When it's done in a hospital, general anesthesia is usually used for a myringotomy. After the anesthesia is administered, the ear is prepared with a solution that minimizes the possibility of infection.

  • Once the ear has been prepared, the surgeon will use either a laser or a sharp instrument to create a tiny incision in the eardrum.
  • If the surgery is being done due to a build-up of fluid in the middle ear, gentle suction may be applied to the eardrum to remove the fluid.
  • A tympanotomy tube is then inserted in the incision, which would otherwise heal and close without the tube.

After the procedure. your ear may then be packed with cotton or gauze.

At this point, your surgery may be complete or your opposite ear will be treated with the same procedure.

Once your surgery is complete, anesthesia is discontinued. You will be taken to the recovery room to be closely monitored while the anesthesia wears off completely.


The Risks of Surgery

In addition to the general risks of surgery and the risks of anesthesia, a myringotomy procedure has its own risks.

Risks of Myringotomy

  • Permanent hole in the eardrum that does not close over time, and may require a tympanoplasty to encourage healing
  • Sclerosis (hardening/thickening) of the eardrum, which can cause hearing loss
  • Scarring of the eardrum can be noted during an ear examination, but may not affect the function of the eardrum
  • Surgical injury to the outer ear or ear canal
  • The need for a repeated procedure in the future
  • Infection
  • Chronic drainage

Recovering From Myringotomy

Once the surgery is complete, you will be taken to the recovery room to be observed while the anesthesia wears off. Once you are awake and alert, your recovery can continue at home if you aren't having post-operative complications.

There is no need for incision care because the surgery is performed directly on the eardrum.

If the surgery was done for serous otitis media, the fluid is sterile and completely removed before tube insertion, and there will be no discharge afterward. If you have fluid drainage that looks like pus, this means that you have developed an infection.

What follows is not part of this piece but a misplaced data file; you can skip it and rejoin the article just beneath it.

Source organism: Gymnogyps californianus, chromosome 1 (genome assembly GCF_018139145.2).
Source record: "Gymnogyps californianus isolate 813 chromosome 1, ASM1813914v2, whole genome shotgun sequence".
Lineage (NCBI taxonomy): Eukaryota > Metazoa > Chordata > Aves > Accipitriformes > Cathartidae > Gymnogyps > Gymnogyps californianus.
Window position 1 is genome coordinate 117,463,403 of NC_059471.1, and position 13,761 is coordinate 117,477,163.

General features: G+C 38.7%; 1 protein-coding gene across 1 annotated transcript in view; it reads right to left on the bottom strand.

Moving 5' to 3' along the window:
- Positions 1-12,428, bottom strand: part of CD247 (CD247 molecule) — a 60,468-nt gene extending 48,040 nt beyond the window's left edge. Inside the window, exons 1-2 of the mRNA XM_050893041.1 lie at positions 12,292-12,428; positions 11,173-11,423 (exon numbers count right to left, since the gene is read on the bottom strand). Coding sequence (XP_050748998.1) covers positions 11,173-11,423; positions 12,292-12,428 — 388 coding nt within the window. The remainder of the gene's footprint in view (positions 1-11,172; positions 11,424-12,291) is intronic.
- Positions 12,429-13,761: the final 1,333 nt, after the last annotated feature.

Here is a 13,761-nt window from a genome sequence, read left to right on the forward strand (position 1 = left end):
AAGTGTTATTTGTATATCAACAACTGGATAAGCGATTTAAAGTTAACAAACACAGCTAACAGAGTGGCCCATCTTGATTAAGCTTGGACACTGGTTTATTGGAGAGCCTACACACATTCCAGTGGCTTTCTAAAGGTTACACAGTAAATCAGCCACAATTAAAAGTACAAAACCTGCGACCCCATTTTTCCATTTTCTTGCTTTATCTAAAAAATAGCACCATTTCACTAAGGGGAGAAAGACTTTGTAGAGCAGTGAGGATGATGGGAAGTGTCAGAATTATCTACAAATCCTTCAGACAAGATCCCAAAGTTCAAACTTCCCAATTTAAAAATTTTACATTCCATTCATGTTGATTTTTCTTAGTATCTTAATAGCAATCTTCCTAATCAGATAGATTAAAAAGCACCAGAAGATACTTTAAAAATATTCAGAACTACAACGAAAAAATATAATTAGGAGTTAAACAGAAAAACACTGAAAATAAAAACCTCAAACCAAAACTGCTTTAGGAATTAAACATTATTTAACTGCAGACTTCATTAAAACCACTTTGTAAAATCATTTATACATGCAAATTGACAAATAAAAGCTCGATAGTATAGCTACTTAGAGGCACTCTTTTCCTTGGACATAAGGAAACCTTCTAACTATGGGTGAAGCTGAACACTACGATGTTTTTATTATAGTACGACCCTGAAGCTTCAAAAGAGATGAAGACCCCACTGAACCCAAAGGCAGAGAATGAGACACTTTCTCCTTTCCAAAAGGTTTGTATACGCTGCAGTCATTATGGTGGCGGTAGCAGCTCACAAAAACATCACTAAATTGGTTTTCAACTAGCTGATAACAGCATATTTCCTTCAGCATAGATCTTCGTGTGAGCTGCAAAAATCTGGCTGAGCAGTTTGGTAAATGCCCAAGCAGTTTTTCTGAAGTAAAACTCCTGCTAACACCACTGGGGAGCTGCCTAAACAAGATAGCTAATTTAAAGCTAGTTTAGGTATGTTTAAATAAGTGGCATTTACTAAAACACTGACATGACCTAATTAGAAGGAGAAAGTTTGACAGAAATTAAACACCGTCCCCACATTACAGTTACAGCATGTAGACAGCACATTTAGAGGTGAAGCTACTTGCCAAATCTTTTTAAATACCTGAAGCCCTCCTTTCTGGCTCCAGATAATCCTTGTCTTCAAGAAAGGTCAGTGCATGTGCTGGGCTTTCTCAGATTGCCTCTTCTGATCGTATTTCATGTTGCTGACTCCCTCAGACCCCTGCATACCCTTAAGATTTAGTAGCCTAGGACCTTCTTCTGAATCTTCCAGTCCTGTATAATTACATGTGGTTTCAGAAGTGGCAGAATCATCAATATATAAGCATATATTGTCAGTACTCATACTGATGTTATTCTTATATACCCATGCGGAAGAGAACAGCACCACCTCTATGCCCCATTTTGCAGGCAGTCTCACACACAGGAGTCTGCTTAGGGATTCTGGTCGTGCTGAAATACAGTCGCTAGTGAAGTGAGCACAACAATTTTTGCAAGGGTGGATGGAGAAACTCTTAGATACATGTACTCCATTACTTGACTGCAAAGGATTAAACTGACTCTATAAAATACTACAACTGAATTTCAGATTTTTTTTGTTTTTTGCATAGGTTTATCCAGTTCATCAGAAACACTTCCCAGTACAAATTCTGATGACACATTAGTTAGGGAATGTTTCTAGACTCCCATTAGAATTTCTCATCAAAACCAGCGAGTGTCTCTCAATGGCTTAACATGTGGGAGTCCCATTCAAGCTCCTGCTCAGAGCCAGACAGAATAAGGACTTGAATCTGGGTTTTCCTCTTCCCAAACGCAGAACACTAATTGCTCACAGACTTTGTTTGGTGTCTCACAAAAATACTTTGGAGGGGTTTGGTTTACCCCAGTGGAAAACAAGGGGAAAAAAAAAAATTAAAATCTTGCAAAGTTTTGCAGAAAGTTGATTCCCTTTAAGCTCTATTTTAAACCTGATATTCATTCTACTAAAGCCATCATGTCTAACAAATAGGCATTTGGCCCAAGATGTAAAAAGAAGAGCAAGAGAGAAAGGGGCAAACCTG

You should protect your ear from water, which can get inside the ear through the tube. Your surgeon may recommend that you use earplugs during showers, swimming, or any activity that has a risk of water entering the ear.


Life After Myringotomy

After having ear tubes inserted, fluid should not recur. With a functioning tube in place, the tube keeps the middle ear pressure equal to the atmospheric pressure. This will result in decreased pain and an improvement in the ability to hear. In young children, the surgery will help improve speech.

5 Sources
Verywell Health uses only high-quality sources, including peer-reviewed studies, to support the facts within our articles. Read our editorial process to learn more about how we fact-check and keep our content accurate, reliable, and trustworthy.
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  2. Teschner M. Evidence and evidence gaps in the treatment of Eustachian tube dysfunction and otitis media. GMS Curr Top Otorhinolaryngol Head Neck Surg. 2016;15:Doc05. doi:10.3205/cto000132

  3. Zulkiflee S, Siti Sabzah M, Philip R, Mohd Aminuddin M. Management of otitis media with effusion in children. Malays Fam Physician. 2013;8(2):32-35.

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  5. Wallace IF, Berkman ND, Lohr KN, Harrison MF, Kimple AJ, Steiner MJ. Surgical treatments for otitis media with effusion: a systematic review. Pediatrics. 2014;133(2):296-311. doi:10.1542/peds.2013-3228

Additional Reading

By Jennifer Whitlock, RN, MSN, FN
Jennifer Whitlock, RN, MSN, FNP-C, is a board-certified family nurse practitioner. She has experience in primary care and hospital medicine.